My barefoot running journey: “barefoot” on concrete?

This is the fifth entry in my barefoot running journal. Head over here to start at the beginning.

Sometimes I wonder if we take things too literally. I started thinking about this in terms of minimalist running. I have been running in my New Balance Minimus Trail running shoes. They are extremely minimal, having no cushioning whatsoever. It is a trail shoe, and I bought them primarily for trail running, but also for occasional city runs. And this is what I have done; with gradual increase in mileage. All is well, but on one of my runs last week, I was in a position where I was running on a sidewalk that was lined with a patch of grass between the sidewalk and the road. I moved over to the grass as I passed a couple with their stroller and was struck by how different it felt.

That’s when it really hit me: we can’t really apply the notion of we were “Born to Run” to the modern urban situation. Our ancestors may have run barefoot, but they didn’t do it on concrete. Natural ground, whether it is grass or dirt, has built in cushioning. It provides a dampening effect for every step, reducing the force that is transferred to our body when we run.

As soon as I noticed that, I opted to run on the grass as much as possible for the rest of that run, and noticed a considerable difference in comfort. Running in my minimalist shoes on grass felt amazing: I could almost feel  my feet moving in response to the ground. But as soon as I moved  back to the concrete, my body had to adapt to take on the additional impact. There has been no pain from running on concrete, so perhaps it will be fine, but it doesn’t feel as right as running on grass did.

And the more I thought about it, the more I considered that if we will run on concrete, we should have some cushioning in our shoes to mimic the cushioning that the natural ground would give us. I started to think that the guy who sold me my shoes was half right (click here for that story). He had suggested that I buy a less minimal shoe as a transition shoe before moving into the completely minimalist shoe I have now. I still think that was bad advice for someone who was just ramping up their running. I think if he had suggested the transition shoe as a sidewalk shoe, it would have been excellent advice. In fact it also makes me think that Vibram Five Fingers are ill-advised for city running, although they seem to have developed a degree of popularity among runners. I wonder if that will last? Anyone reading this who has been running in Vibrams in the city for a while? Care to share your experience? Either as a comment below or send me an email through the contact form and I’ll post it as a guest blog.

I still think there is validity to the minimalist footwear movement and the emphasis on more of a midsole strike instead of a heel strike. Since this revelation I have gone for a couple of runs in my funky old Adidas, which have no support but a small amount of  cushioning; and in my fun new Adidas Adizero training shoes. They are similar to my funky old Adidas in support and cushioning but a little less worn down.

Much better! They provide enough cushioning that they are comfortable on concrete, but not so much that I lose touch with the ground and revert to heel striking.

If you’d like to circle back to the beginning of my barefoot running journal, you can get there with this link. At the end of each entry there is a link to the next one.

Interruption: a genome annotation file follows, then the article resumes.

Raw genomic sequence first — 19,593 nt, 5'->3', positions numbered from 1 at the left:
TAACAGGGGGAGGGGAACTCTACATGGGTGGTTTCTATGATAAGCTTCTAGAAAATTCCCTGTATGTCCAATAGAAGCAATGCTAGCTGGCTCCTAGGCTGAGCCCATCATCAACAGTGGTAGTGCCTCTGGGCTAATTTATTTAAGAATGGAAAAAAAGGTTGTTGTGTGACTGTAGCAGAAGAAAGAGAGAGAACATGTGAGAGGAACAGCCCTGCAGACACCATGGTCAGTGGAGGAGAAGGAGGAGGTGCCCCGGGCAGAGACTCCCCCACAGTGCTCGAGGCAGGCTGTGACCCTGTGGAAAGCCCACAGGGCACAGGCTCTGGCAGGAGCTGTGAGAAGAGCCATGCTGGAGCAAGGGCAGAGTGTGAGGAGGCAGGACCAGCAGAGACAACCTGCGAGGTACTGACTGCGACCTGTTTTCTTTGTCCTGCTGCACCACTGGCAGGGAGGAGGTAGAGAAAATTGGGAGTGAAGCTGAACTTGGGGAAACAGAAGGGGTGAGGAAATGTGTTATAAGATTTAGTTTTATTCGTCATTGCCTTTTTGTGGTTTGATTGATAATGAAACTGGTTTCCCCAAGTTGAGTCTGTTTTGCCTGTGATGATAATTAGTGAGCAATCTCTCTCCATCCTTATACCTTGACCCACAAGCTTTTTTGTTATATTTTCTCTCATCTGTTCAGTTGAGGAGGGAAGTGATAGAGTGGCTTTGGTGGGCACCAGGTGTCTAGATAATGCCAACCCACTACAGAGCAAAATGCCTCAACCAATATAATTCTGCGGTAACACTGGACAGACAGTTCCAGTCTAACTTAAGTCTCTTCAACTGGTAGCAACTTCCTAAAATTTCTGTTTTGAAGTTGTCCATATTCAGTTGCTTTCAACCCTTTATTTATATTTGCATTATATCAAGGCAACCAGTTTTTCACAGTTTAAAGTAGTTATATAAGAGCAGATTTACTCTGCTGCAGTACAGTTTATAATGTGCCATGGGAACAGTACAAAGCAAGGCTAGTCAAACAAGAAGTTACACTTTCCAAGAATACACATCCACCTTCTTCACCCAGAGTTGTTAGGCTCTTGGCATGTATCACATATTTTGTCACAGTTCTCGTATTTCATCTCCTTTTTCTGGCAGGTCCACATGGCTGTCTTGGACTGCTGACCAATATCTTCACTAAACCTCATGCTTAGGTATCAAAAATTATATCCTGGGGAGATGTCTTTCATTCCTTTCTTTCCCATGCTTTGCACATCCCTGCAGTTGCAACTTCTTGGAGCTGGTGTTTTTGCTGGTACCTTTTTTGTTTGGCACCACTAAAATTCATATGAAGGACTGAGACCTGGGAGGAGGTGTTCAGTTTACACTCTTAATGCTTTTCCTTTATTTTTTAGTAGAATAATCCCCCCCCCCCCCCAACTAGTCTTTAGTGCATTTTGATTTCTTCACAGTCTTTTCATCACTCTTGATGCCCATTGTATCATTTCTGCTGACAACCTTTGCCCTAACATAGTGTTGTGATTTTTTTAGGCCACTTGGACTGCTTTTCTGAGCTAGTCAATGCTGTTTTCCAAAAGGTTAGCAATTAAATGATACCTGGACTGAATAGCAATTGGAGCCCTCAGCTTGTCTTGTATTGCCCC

Elsbeth Vaino, B.Sc, CSCS, is a personal trainer in Ottawa, Canada. She works with clients of all types, but most come to her for athletic performance, reducing injury risk, and returning to activity after injury. 

3 thoughts on “My barefoot running journey: “barefoot” on concrete?”

  1. Interesting perspective. Not sure how I feel about that, but I’ll certainly give it some thought. Thanks.

  2. I feel like people need to fix their toe alignment, with toe separators, then work on barefoot/minimal running. If your toes are not aligned properly, the foot is not absorbing shock properly. Barefoot is awesome, but you need to understand that you should fix the problems that wearing shoes your whole life has caused first, then work on strengthening second. Trying to strengthen muscles in the foot can occur if the bones are in their proper location (look up a picture of someone who has walked barefoot their whole life).

    Just my two cents :)

    William Prowse
    http://www.pfsurvivalguide.com

  3. I have been running with vibrums for years now on both concrete and grass. I also feel a noticeable difference running on grass vs concrete, and I would agree with you that the impact is considerably less when running on grass.

    Recently I’ve begun working at a retail store and they have allowed me to wear minimalist shoes, while the experience of standing and walking on concrete for almost 9 hours a day is different than running, I had hopes my feet would adapt. Almost two months in and my feet feel very bruised from walking around on concrete all day nearly barefoot, and while I am also in support of mid-foot strikes and minimalist shoes that support natural running, I think if your going to run or walk a majority of time on concrete, a little extra padding might not be a bad thing. Our feet were designed to work without requiring shoes, but they weren’t designed to walk only on super hard surfaces like concrete all the time. I think this can lead to bone bruising and stress fractures much faster than barefoot running on grass and other surfaces.

    At least, that has been my experience, and for my day job I”m considering more padding in my shoes, while I hope to continue running in minimalist footwear. -Ethan, U.S.A

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